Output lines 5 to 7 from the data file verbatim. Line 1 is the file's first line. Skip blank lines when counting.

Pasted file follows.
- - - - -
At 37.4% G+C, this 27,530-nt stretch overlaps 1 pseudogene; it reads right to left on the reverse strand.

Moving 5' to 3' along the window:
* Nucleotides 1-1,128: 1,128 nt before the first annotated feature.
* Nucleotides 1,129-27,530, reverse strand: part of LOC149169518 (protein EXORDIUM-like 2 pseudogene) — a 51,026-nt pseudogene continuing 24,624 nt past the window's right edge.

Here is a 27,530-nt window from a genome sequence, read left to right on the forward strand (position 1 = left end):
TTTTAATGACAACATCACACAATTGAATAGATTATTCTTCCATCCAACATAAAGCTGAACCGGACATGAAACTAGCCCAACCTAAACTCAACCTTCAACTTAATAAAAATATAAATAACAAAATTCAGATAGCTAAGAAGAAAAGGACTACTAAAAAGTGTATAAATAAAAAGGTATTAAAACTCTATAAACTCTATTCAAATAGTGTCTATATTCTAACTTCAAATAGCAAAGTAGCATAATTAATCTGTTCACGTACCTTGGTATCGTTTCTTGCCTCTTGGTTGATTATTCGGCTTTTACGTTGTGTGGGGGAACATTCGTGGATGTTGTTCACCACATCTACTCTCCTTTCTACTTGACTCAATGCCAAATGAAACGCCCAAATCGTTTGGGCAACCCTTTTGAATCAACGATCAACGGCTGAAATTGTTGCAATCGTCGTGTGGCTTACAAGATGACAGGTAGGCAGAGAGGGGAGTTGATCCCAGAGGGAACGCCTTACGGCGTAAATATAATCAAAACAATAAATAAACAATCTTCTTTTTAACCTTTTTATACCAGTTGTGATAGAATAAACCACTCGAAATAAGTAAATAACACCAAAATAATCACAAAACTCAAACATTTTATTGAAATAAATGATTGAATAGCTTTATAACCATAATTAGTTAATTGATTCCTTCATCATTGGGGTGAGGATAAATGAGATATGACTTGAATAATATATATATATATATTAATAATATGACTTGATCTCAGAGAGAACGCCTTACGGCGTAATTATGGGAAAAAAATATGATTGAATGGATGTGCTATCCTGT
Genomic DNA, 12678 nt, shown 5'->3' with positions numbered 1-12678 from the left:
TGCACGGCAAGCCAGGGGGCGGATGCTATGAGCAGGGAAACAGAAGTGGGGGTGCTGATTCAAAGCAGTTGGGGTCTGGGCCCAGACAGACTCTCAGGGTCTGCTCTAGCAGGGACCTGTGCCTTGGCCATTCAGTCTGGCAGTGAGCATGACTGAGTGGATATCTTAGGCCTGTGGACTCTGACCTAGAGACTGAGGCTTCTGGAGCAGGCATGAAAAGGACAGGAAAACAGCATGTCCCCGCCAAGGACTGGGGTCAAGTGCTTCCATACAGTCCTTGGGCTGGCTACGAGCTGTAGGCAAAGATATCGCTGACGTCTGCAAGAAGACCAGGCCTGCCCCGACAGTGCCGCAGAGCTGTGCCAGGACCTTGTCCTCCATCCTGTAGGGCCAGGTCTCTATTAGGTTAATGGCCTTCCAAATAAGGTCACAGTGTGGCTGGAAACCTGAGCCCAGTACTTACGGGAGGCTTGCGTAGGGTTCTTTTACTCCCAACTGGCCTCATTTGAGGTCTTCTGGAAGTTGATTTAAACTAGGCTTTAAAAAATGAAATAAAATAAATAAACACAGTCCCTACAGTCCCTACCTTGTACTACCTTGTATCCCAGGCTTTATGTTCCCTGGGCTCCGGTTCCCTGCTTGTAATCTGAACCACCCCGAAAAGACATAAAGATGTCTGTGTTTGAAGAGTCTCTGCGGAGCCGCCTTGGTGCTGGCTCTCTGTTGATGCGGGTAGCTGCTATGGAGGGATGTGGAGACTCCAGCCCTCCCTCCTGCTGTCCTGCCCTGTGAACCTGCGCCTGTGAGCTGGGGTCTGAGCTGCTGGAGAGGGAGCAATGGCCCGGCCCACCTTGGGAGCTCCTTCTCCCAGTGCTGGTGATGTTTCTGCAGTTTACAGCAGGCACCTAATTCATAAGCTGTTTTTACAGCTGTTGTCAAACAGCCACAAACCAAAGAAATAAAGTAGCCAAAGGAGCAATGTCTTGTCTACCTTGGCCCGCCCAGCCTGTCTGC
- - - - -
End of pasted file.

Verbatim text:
Here is a 27,530-nt window from a genome sequence, read left to right on the forward strand (position 1 = left end):
TTTTAATGACAACATCACACAATTGAATAGATTATTCTTCCATCCAACATAAAGCTGAACCGGACATGAAACTAGCCCAACCTAAACTCAACCTTCAACTTAATAAAAATATAAATAACAAAATTCAGATAGCTAAGAAGAAAAGGACTACTAAAAAGTGTATAAATAAAAAGGTATTAAAACTCTATAAACTCTATTCAAATAGTGTCTATATTCTAACTTCAAATAGCAAAGTAGCATAATTAATCTGTTCACGTACCTTGGTATCGTTTCTTGCCTCTTGGTTGATTATTCGGCTTTTACGTTGTGTGGGGGAACATTCGTGGATGTTGTTCACCACATCTACTCTCCTTTCTACTTGACTCAATGCCAAATGAAACGCCCAAATCGTTTGGGCAACCCTTTTGAATCAACGATCAACGGCTGAAATTGTTGCAATCGTCGTGTGGCTTACAAGATGACAGGTAGGCAGAGAGGGGAGTTGATCCCAGAGGGAACGCCTTACGGCGTAAATATAATCAAAACAATAAATAAACAATCTTCTTTTTAACCTTTTTATACCAGTTGTGATAGAATAAACCACTCGAAATAAGTAAATAACACCAAAATAATCACAAAACTCAAACATTTTATTGAAATAAATGATTGAATAGCTTTATAACCATAATTAGTTAATTGATTCCTTCATCATTGGGGTGAGGATAAATGAGATATGACTTGAATAATATATATATATATATTAATAATATGACTTGATCTCAGAGAGAACGCCTTACGGCGTAATTATGGGAAAAAAATATGATTGAATGGATGTGCTATCCTGT
Genomic DNA, 12678 nt, shown 5'->3' with positions numbered 1-12678 from the left: